ISSN (Print) - 0012-9976 | ISSN (Online) - 2349-8846

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The History of Caste

Beyond Caste: Identity and Power in South Asia, Past and Present by Sumit Guha (Leiden: Brill (Brill's Indological Library)) 2013; pp xx+ 236, $127.

Three building-blocks structure this book. First, the author cites the anthropologist Morton Klass to remind us that “there is no exact equivalent of the word ‘caste’ in Indian languages” (p 19). The word signified the way the Portuguese, the Dutch and the British settlers viewed society in India from the 16th century onwards. These views were stylised, being attempts to capture the essence of Indian society on the basis of little systematic knowledge of it, and worse, a religious conception of it. Because the word carries such preconceptions, a serious discussion of the history of corporate organisations in Indian society needs to go “beyond caste”, or at least, specify what it is about caste that is of interest to the historian, of which certain features were abstracted to form the European concept.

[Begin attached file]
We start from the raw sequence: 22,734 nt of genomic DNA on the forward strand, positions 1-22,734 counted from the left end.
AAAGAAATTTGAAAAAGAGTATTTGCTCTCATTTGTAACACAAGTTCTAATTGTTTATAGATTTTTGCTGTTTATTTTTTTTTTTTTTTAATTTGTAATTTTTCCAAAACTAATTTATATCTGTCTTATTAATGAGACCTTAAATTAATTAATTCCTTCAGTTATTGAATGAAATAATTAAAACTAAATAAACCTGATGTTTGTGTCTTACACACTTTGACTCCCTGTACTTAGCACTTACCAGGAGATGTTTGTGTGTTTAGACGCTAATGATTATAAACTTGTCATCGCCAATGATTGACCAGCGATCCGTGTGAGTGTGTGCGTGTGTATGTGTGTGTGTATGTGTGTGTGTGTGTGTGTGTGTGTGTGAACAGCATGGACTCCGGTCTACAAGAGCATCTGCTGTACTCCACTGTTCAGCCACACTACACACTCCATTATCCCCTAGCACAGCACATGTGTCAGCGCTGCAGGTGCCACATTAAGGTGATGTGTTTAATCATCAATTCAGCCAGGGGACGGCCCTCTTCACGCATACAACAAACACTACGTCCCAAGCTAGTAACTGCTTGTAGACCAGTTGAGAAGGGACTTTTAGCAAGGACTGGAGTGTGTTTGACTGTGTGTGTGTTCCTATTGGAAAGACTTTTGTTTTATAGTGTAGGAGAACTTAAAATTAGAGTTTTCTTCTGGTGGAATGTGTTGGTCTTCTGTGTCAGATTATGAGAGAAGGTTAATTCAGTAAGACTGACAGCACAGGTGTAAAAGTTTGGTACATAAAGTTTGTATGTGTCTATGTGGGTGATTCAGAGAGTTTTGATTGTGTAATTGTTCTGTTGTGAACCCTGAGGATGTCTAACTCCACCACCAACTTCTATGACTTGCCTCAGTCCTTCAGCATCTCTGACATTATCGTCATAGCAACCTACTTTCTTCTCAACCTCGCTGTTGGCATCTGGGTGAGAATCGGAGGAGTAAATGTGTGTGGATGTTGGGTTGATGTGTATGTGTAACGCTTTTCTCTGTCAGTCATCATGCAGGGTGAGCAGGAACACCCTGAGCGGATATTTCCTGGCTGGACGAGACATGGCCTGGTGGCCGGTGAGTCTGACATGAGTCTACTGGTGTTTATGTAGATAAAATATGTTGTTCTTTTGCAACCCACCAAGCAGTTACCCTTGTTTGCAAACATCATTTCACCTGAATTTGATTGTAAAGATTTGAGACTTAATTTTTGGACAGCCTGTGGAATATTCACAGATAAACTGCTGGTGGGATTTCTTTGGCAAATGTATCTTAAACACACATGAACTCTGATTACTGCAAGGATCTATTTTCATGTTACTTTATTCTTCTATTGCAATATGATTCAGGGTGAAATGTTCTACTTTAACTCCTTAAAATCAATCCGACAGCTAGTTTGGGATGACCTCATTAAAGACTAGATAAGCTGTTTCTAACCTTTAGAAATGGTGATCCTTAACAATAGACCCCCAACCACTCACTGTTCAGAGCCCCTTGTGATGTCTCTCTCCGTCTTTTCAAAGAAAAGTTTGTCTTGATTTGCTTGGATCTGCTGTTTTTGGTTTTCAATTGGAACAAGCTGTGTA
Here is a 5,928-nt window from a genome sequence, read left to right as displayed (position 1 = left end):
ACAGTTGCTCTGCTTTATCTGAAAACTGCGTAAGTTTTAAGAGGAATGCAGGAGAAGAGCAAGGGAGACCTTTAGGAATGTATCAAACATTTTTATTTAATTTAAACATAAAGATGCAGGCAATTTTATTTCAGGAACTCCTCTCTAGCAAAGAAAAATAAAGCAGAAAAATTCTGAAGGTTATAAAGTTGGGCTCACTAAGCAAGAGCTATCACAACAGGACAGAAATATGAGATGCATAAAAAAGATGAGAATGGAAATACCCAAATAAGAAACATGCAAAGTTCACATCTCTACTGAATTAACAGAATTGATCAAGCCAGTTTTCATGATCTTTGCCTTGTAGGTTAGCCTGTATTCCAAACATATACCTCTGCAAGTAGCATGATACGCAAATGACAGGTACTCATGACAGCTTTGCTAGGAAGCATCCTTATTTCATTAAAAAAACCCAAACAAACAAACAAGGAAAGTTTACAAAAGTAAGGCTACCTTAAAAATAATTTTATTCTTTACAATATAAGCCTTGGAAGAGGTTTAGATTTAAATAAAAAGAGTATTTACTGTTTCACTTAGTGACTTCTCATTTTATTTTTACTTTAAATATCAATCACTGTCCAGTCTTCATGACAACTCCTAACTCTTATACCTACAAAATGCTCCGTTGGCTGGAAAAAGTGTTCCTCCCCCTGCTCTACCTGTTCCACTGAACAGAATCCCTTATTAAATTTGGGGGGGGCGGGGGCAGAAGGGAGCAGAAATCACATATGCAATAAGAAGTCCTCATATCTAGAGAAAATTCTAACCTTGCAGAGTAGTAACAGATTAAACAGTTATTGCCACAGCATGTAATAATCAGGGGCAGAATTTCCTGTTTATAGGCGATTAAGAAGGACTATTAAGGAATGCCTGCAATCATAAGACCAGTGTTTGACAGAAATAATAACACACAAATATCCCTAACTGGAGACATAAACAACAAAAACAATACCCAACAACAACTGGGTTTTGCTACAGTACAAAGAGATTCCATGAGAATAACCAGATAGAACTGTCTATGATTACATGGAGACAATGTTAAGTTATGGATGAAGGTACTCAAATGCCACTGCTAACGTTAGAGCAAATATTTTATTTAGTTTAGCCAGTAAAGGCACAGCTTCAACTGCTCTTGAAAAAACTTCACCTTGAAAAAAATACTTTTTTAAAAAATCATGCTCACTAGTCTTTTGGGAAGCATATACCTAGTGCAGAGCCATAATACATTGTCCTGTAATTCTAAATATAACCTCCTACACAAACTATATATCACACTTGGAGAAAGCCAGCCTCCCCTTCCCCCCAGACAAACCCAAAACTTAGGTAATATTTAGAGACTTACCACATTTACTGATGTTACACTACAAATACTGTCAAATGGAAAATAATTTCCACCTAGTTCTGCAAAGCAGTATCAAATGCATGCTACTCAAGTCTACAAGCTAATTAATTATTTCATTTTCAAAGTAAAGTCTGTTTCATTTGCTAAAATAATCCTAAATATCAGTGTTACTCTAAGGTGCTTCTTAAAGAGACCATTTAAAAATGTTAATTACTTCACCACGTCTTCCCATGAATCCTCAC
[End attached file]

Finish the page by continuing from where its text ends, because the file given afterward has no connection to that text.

Second, the author follows McKim Marriott in defining caste as an ethnic group, that is, a group that sets boundaries around itself by means of endogamy and hereditary membership, and that sees itself as a body of distinct people within the larger society. This flexible notion can apply to corporate groups among non-Hindus as well as Hindus, and holds equally well across the artificial caste-tribe divide, as Marriott himself claimed.

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